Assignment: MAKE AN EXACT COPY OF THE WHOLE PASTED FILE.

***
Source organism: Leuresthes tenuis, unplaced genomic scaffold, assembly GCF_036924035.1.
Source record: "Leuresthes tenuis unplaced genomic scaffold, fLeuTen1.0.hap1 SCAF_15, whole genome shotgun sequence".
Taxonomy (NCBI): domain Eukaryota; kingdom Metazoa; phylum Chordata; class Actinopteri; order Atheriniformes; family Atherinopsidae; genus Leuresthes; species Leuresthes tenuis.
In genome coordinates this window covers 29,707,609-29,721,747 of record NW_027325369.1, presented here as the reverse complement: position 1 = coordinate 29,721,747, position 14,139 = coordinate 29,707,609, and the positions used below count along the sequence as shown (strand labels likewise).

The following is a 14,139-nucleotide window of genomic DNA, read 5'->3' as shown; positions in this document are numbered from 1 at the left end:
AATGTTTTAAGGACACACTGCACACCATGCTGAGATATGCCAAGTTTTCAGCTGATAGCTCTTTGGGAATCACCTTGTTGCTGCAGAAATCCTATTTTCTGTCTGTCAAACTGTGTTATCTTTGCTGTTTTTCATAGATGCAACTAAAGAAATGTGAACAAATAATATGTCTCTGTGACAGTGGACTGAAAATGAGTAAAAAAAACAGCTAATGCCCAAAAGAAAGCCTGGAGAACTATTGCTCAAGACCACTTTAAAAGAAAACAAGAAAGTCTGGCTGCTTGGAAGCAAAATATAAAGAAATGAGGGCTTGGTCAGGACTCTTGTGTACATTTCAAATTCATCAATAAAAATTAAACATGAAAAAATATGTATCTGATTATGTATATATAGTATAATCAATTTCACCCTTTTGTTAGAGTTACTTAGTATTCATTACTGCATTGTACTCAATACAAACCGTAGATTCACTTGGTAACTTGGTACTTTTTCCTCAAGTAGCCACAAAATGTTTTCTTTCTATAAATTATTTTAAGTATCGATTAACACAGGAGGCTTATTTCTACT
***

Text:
Source organism: Leuresthes tenuis, unplaced genomic scaffold, assembly GCF_036924035.1.
Source record: "Leuresthes tenuis unplaced genomic scaffold, fLeuTen1.0.hap1 SCAF_15, whole genome shotgun sequence".
Taxonomy (NCBI): domain Eukaryota; kingdom Metazoa; phylum Chordata; class Actinopteri; order Atheriniformes; family Atherinopsidae; genus Leuresthes; species Leuresthes tenuis.
In genome coordinates this window covers 29,707,609-29,721,747 of record NW_027325369.1, presented here as the reverse complement: position 1 = coordinate 29,721,747, position 14,139 = coordinate 29,707,609, and the positions used below count along the sequence as shown (strand labels likewise).

The following is a 14,139-nucleotide window of genomic DNA, read 5'->3' as shown; positions in this document are numbered from 1 at the left end:
AATGTTTTAAGGACACACTGCACACCATGCTGAGATATGCCAAGTTTTCAGCTGATAGCTCTTTGGGAATCACCTTGTTGCTGCAGAAATCCTATTTTCTGTCTGTCAAACTGTGTTATCTTTGCTGTTTTTCATAGATGCAACTAAAGAAATGTGAACAAATAATATGTCTCTGTGACAGTGGACTGAAAATGAGTAAAAAAAACAGCTAATGCCCAAAAGAAAGCCTGGAGAACTATTGCTCAAGACCACTTTAAAAGAAAACAAGAAAGTCTGGCTGCTTGGAAGCAAAATATAAAGAAATGAGGGCTTGGTCAGGACTCTTGTGTACATTTCAAATTCATCAATAAAAATTAAACATGAAAAAATATGTATCTGATTATGTATATATAGTATAATCAATTTCACCCTTTTGTTAGAGTTACTTAGTATTCATTACTGCATTGTACTCAATACAAACCGTAGATTCACTTGGTAACTTGGTACTTTTTCCTCAAGTAGCCACAAAATGTTTTCTTTCTATAAATTATTTTAAGTATCGATTAACACAGGAGGCTTATTTCTACT